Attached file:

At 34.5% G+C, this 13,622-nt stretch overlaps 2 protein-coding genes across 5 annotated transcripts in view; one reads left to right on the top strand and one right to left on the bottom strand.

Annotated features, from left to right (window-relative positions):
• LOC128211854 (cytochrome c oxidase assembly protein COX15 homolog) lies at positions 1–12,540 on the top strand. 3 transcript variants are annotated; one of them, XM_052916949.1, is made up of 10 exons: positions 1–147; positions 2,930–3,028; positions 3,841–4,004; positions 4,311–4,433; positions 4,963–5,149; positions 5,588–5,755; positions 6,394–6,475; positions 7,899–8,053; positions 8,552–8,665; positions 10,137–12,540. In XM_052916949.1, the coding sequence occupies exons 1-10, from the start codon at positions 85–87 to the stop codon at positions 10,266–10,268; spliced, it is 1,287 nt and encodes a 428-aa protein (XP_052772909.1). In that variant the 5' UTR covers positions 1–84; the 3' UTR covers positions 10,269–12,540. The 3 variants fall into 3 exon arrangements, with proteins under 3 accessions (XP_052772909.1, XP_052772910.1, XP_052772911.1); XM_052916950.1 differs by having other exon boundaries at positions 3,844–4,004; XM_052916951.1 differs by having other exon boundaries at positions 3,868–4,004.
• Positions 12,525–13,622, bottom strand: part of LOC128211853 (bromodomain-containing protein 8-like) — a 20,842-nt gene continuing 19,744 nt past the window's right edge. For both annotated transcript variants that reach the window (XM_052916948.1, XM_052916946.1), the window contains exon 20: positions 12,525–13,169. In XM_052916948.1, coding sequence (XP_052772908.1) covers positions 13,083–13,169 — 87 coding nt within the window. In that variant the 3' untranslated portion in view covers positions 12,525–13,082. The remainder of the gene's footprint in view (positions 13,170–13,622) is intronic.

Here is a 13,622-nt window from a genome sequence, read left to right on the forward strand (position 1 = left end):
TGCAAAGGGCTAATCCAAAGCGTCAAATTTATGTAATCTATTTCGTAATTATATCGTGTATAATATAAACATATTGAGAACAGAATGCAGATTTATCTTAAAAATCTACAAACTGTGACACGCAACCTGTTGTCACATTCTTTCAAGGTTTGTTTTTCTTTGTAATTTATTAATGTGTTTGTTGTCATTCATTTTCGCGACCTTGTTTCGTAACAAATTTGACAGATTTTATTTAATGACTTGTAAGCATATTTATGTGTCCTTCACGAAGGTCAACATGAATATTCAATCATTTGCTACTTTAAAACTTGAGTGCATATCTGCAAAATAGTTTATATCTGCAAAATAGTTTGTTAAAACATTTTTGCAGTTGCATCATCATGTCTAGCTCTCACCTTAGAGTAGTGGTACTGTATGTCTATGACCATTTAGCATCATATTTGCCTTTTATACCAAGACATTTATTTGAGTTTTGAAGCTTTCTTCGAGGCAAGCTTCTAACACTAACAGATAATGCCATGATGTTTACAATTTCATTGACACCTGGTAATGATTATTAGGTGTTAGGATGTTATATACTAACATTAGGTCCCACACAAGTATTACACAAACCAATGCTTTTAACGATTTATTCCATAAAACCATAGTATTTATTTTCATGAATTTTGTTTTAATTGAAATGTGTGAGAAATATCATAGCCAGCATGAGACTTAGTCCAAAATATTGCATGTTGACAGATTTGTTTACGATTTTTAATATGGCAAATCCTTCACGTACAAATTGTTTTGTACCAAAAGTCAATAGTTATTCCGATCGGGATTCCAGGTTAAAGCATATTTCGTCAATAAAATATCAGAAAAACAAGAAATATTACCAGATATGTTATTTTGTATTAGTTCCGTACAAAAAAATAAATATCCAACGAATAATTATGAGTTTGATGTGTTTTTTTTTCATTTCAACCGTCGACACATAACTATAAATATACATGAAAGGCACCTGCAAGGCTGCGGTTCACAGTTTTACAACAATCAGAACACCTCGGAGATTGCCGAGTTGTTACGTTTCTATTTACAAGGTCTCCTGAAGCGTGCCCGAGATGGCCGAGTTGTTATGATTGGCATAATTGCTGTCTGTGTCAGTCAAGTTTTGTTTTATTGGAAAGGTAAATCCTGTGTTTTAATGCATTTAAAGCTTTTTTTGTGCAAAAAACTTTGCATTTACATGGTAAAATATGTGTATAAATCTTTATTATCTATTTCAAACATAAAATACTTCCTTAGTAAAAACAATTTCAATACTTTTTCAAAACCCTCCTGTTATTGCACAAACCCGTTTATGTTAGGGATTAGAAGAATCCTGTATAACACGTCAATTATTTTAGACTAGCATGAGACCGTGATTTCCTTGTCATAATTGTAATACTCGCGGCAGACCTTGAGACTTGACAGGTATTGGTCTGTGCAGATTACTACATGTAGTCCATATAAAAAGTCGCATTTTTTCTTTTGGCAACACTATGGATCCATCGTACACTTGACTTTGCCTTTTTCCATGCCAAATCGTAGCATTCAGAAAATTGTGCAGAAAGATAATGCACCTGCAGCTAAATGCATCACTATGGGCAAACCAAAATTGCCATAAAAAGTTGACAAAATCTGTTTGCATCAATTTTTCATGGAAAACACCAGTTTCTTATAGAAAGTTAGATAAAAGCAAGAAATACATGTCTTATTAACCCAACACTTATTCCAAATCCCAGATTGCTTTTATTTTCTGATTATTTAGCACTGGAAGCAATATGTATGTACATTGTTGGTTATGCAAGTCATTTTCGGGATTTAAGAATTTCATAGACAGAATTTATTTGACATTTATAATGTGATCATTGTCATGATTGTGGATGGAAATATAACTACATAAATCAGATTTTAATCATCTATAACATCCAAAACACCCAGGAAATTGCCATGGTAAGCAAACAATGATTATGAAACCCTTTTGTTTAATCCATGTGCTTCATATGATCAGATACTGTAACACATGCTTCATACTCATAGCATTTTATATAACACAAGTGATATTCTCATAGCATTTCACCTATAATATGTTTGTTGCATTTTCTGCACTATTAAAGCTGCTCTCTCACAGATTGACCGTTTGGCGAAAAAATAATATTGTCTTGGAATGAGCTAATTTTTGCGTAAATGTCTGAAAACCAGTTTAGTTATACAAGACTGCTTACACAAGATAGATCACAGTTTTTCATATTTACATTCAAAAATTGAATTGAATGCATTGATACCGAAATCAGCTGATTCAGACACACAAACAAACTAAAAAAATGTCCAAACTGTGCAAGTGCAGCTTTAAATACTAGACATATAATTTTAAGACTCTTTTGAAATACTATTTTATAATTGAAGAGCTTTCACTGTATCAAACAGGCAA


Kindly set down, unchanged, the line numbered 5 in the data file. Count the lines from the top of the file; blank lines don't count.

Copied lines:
Here is a 13,622-nt window from a genome sequence, read left to right on the forward strand (position 1 = left end):